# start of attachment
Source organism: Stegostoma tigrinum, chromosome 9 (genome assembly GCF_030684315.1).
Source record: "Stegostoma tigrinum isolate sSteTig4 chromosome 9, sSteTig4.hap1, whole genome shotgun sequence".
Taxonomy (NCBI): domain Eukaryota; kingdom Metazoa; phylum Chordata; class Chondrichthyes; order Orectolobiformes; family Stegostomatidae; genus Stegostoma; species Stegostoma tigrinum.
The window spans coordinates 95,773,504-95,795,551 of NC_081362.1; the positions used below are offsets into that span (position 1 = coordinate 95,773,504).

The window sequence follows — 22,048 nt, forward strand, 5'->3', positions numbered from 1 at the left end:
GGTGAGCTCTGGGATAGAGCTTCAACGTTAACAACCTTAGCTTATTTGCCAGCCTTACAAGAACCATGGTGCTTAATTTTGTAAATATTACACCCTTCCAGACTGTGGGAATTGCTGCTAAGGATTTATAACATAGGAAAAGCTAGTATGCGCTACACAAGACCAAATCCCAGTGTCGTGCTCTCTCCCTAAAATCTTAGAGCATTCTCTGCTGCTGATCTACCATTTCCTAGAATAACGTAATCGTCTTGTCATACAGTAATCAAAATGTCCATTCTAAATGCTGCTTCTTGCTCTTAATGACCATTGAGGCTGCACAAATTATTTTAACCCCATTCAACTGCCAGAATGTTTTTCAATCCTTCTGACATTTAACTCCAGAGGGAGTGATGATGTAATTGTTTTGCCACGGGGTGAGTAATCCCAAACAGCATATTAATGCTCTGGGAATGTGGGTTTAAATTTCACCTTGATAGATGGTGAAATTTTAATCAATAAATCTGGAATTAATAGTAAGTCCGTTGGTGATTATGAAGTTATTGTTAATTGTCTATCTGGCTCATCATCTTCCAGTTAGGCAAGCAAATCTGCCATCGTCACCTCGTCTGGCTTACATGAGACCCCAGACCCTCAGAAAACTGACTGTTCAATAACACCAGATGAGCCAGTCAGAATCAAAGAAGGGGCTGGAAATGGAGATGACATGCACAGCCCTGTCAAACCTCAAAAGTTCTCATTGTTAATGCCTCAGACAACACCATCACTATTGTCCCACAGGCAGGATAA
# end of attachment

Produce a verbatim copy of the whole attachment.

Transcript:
Source organism: Stegostoma tigrinum, chromosome 9 (genome assembly GCF_030684315.1).
Source record: "Stegostoma tigrinum isolate sSteTig4 chromosome 9, sSteTig4.hap1, whole genome shotgun sequence".
Taxonomy (NCBI): domain Eukaryota; kingdom Metazoa; phylum Chordata; class Chondrichthyes; order Orectolobiformes; family Stegostomatidae; genus Stegostoma; species Stegostoma tigrinum.
The window spans coordinates 95,773,504-95,795,551 of NC_081362.1; the positions used below are offsets into that span (position 1 = coordinate 95,773,504).

The window sequence follows — 22,048 nt, forward strand, 5'->3', positions numbered from 1 at the left end:
GGTGAGCTCTGGGATAGAGCTTCAACGTTAACAACCTTAGCTTATTTGCCAGCCTTACAAGAACCATGGTGCTTAATTTTGTAAATATTACACCCTTCCAGACTGTGGGAATTGCTGCTAAGGATTTATAACATAGGAAAAGCTAGTATGCGCTACACAAGACCAAATCCCAGTGTCGTGCTCTCTCCCTAAAATCTTAGAGCATTCTCTGCTGCTGATCTACCATTTCCTAGAATAACGTAATCGTCTTGTCATACAGTAATCAAAATGTCCATTCTAAATGCTGCTTCTTGCTCTTAATGACCATTGAGGCTGCACAAATTATTTTAACCCCATTCAACTGCCAGAATGTTTTTCAATCCTTCTGACATTTAACTCCAGAGGGAGTGATGATGTAATTGTTTTGCCACGGGGTGAGTAATCCCAAACAGCATATTAATGCTCTGGGAATGTGGGTTTAAATTTCACCTTGATAGATGGTGAAATTTTAATCAATAAATCTGGAATTAATAGTAAGTCCGTTGGTGATTATGAAGTTATTGTTAATTGTCTATCTGGCTCATCATCTTCCAGTTAGGCAAGCAAATCTGCCATCGTCACCTCGTCTGGCTTACATGAGACCCCAGACCCTCAGAAAACTGACTGTTCAATAACACCAGATGAGCCAGTCAGAATCAAAGAAGGGGCTGGAAATGGAGATGACATGCACAGCCCTGTCAAACCTCAAAAGTTCTCATTGTTAATGCCTCAGACAACACCATCACTATTGTCCCACAGGCAGGATAA